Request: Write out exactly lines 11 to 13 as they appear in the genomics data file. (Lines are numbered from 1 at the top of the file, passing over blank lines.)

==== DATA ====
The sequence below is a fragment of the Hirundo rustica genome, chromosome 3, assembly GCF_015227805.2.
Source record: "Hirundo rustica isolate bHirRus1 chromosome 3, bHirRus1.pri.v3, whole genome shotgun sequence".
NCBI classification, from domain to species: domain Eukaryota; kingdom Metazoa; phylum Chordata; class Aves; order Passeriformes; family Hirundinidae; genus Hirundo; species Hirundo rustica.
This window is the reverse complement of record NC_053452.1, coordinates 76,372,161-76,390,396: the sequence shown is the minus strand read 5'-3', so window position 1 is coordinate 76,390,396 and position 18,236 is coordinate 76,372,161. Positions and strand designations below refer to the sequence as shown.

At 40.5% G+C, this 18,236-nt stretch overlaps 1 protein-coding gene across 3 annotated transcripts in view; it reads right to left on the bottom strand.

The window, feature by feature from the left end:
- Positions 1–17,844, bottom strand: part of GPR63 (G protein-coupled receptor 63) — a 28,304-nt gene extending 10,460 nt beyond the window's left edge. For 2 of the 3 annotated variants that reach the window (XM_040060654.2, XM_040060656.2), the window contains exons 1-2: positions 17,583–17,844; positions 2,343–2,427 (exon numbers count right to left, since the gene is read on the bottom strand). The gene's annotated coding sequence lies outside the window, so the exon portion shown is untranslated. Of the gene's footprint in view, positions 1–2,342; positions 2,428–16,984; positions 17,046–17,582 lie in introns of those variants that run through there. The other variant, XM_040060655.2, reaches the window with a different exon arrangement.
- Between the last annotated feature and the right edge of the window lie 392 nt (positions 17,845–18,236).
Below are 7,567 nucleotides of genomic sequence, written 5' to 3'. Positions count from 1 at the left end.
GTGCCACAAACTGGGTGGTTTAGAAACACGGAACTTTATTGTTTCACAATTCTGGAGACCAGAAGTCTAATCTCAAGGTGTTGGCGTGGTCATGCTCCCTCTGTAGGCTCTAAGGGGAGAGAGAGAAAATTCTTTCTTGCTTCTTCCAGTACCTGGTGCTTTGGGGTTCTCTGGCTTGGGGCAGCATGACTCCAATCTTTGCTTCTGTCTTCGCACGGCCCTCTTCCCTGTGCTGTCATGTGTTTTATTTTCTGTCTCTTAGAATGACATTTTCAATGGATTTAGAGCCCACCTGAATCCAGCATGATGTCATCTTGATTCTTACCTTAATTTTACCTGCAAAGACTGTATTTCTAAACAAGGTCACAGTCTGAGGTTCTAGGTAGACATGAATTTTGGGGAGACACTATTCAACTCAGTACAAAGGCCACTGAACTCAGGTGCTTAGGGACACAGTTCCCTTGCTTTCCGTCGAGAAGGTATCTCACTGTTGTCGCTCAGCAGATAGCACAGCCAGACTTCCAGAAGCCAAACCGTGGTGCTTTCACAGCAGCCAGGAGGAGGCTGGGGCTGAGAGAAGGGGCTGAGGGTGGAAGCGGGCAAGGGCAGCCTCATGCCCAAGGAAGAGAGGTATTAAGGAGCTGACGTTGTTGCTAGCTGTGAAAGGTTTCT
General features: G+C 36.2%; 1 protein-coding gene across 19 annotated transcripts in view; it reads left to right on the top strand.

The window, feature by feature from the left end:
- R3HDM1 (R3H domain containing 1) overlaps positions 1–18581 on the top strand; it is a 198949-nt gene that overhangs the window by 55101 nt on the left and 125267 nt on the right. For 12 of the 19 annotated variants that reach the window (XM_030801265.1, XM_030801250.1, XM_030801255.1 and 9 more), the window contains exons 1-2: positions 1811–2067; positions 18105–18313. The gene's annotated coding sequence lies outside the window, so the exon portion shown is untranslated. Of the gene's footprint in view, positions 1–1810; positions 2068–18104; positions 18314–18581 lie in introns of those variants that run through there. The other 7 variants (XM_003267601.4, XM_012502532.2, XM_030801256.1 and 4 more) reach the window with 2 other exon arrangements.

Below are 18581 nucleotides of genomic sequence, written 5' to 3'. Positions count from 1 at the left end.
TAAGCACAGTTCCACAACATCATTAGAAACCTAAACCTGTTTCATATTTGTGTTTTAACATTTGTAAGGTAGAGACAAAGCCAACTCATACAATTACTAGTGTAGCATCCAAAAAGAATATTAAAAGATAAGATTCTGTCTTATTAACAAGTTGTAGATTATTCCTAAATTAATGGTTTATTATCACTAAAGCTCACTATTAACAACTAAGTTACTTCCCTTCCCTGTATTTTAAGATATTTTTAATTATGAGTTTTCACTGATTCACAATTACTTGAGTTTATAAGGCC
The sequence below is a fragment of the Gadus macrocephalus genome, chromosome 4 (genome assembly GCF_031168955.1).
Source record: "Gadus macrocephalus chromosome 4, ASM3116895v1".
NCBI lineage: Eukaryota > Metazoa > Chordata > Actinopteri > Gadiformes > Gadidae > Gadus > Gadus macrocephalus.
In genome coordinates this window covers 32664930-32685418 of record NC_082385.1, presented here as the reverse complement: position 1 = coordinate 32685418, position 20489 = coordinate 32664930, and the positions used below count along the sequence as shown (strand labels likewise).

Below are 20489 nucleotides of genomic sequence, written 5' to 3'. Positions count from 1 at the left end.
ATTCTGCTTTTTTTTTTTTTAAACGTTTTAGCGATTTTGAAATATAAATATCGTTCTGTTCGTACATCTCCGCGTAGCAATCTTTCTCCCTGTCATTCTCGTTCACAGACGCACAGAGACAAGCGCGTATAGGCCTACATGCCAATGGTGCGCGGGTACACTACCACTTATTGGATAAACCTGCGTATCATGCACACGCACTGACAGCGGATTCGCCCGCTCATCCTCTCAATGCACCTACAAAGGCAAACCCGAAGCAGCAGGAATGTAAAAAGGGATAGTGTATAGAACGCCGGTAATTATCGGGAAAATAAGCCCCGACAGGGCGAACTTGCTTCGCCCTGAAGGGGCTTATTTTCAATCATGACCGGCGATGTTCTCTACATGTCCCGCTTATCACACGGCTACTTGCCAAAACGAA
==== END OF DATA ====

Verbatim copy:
General features: G+C 36.2%; 1 protein-coding gene across 19 annotated transcripts in view; it reads left to right on the top strand.

The window, feature by feature from the left end:
- R3HDM1 (R3H domain containing 1) overlaps positions 1–18581 on the top strand; it is a 198949-nt gene that overhangs the window by 55101 nt on the left and 125267 nt on the right. For 12 of the 19 annotated variants that reach the window (XM_030801265.1, XM_030801250.1, XM_030801255.1 and 9 more), the window contains exons 1-2: positions 1811–2067; positions 18105–18313. The gene's annotated coding sequence lies outside the window, so the exon portion shown is untranslated. Of the gene's footprint in view, positions 1–1810; positions 2068–18104; positions 18314–18581 lie in introns of those variants that run through there. The other 7 variants (XM_003267601.4, XM_012502532.2, XM_030801256.1 and 4 more) reach the window with 2 other exon arrangements.